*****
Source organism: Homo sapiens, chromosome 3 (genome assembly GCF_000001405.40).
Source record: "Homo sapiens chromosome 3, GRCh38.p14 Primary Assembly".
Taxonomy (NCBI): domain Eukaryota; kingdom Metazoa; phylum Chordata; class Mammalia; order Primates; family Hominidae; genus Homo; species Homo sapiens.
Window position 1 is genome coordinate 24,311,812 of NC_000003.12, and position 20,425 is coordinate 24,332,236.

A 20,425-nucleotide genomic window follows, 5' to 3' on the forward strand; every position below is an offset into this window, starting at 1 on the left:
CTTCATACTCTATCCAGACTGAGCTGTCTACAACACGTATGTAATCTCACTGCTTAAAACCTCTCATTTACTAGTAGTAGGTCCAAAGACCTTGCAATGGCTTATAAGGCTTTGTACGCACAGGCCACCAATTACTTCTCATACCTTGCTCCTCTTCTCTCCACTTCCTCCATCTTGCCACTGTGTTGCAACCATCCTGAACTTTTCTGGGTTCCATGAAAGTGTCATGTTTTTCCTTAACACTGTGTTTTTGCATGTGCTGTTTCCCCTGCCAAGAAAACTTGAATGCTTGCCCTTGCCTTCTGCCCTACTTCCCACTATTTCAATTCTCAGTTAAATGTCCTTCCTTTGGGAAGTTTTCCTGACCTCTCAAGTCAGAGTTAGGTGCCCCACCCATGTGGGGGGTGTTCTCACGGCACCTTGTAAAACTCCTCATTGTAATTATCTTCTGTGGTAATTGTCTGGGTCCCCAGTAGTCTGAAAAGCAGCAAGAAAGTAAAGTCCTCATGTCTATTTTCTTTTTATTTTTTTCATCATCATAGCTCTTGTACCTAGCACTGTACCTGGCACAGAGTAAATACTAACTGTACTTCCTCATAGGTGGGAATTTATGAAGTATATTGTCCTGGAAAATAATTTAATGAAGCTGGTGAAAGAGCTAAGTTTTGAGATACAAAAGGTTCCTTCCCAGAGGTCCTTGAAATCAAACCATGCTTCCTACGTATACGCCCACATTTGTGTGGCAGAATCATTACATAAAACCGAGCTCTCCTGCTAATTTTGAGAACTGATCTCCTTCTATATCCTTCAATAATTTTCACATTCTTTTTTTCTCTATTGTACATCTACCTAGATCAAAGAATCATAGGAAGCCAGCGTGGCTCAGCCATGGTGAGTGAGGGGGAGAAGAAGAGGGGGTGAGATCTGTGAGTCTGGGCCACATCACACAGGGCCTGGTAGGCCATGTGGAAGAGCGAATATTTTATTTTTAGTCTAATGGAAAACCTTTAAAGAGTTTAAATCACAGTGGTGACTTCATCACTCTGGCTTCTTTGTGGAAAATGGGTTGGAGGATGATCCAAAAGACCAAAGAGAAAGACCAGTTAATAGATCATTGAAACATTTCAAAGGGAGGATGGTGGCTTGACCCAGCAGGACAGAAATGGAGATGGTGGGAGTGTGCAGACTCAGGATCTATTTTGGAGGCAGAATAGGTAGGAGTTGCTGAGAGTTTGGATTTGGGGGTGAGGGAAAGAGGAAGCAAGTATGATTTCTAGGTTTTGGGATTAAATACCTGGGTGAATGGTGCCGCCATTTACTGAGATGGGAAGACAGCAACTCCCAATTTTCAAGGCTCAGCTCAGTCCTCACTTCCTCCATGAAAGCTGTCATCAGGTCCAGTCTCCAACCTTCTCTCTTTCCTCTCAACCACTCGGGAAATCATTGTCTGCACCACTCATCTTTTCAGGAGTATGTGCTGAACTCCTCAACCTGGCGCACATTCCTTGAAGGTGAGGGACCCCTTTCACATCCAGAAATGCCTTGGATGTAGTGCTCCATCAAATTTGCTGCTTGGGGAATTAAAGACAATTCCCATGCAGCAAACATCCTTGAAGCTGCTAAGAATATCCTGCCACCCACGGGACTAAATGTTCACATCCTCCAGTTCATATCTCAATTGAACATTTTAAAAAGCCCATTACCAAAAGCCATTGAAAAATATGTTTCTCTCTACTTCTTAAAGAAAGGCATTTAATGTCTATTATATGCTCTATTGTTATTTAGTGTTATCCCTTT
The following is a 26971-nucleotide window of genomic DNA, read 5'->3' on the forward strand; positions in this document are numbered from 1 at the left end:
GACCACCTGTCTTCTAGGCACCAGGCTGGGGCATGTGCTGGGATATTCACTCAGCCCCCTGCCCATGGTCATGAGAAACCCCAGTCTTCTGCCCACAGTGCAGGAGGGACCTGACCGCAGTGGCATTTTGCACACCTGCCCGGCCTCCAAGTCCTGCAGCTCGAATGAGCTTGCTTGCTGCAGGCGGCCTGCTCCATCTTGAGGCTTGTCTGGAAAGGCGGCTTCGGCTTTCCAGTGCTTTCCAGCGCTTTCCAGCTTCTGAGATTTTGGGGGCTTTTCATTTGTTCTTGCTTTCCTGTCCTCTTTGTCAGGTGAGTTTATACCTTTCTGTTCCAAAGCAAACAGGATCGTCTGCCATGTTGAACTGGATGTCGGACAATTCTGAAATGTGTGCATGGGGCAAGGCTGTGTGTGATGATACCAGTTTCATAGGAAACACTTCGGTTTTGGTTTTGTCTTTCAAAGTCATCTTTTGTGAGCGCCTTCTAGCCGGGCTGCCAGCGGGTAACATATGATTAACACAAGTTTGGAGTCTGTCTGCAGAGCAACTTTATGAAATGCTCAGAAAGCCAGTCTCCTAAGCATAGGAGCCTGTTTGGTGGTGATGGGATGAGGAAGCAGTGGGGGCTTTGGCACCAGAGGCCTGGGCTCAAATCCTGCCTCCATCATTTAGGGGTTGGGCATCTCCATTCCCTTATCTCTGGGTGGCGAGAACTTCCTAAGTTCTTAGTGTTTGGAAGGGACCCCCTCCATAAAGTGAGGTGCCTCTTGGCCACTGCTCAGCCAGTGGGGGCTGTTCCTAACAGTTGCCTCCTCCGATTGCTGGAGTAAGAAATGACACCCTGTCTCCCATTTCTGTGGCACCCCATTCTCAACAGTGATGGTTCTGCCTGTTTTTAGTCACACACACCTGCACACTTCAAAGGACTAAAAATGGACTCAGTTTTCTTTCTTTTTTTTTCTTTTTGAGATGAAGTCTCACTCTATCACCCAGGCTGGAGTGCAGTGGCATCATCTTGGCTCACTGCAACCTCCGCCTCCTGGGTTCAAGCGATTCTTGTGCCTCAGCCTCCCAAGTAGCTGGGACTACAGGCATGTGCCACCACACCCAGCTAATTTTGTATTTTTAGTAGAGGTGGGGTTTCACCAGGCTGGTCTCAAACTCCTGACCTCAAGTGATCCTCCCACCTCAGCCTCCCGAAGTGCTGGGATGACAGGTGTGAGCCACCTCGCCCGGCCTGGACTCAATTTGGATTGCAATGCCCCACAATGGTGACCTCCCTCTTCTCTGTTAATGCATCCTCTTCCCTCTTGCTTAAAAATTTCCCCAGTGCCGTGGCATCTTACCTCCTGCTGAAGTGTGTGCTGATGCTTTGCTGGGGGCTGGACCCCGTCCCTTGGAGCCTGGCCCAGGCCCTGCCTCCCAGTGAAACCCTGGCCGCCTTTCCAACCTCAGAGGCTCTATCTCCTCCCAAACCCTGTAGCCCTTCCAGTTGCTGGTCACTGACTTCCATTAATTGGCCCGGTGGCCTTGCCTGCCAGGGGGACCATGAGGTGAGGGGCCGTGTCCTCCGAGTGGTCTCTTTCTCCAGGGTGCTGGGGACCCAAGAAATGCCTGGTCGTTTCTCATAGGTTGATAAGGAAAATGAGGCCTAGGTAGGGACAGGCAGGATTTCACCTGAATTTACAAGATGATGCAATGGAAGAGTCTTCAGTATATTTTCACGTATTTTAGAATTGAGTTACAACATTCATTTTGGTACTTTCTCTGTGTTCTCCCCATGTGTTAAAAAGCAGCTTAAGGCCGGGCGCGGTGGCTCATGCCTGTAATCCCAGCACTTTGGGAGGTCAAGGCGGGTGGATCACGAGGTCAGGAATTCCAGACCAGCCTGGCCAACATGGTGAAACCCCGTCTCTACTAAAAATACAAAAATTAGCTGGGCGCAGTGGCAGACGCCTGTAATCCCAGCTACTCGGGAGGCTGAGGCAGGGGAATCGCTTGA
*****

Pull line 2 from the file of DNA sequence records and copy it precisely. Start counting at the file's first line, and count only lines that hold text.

Source record: "Homo sapiens chromosome 3, GRCh38.p14 Primary Assembly".